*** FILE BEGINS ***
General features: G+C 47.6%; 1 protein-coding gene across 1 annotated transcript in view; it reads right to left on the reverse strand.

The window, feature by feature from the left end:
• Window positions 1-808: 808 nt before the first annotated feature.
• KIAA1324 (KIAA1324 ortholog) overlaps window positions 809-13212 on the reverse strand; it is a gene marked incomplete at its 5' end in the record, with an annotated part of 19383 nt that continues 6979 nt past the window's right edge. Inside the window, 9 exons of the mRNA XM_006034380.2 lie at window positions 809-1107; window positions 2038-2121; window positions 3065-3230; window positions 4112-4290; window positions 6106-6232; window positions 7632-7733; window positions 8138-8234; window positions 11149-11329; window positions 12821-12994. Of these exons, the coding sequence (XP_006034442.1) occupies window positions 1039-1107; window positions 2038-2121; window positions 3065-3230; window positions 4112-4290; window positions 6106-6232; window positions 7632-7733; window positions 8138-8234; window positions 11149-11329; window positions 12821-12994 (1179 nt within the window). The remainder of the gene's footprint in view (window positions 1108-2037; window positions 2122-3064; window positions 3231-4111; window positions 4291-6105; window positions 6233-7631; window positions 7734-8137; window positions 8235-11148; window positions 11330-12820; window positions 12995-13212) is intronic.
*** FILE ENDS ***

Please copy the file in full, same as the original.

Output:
General features: G+C 47.6%; 1 protein-coding gene across 1 annotated transcript in view; it reads right to left on the reverse strand.

The window, feature by feature from the left end:
• Window positions 1-808: 808 nt before the first annotated feature.
• KIAA1324 (KIAA1324 ortholog) overlaps window positions 809-13212 on the reverse strand; it is a gene marked incomplete at its 5' end in the record, with an annotated part of 19383 nt that continues 6979 nt past the window's right edge. Inside the window, 9 exons of the mRNA XM_006034380.2 lie at window positions 809-1107; window positions 2038-2121; window positions 3065-3230; window positions 4112-4290; window positions 6106-6232; window positions 7632-7733; window positions 8138-8234; window positions 11149-11329; window positions 12821-12994. Of these exons, the coding sequence (XP_006034442.1) occupies window positions 1039-1107; window positions 2038-2121; window positions 3065-3230; window positions 4112-4290; window positions 6106-6232; window positions 7632-7733; window positions 8138-8234; window positions 11149-11329; window positions 12821-12994 (1179 nt within the window). The remainder of the gene's footprint in view (window positions 1108-2037; window positions 2122-3064; window positions 3231-4111; window positions 4291-6105; window positions 6233-7631; window positions 7734-8137; window positions 8235-11148; window positions 11330-12820; window positions 12995-13212) is intronic.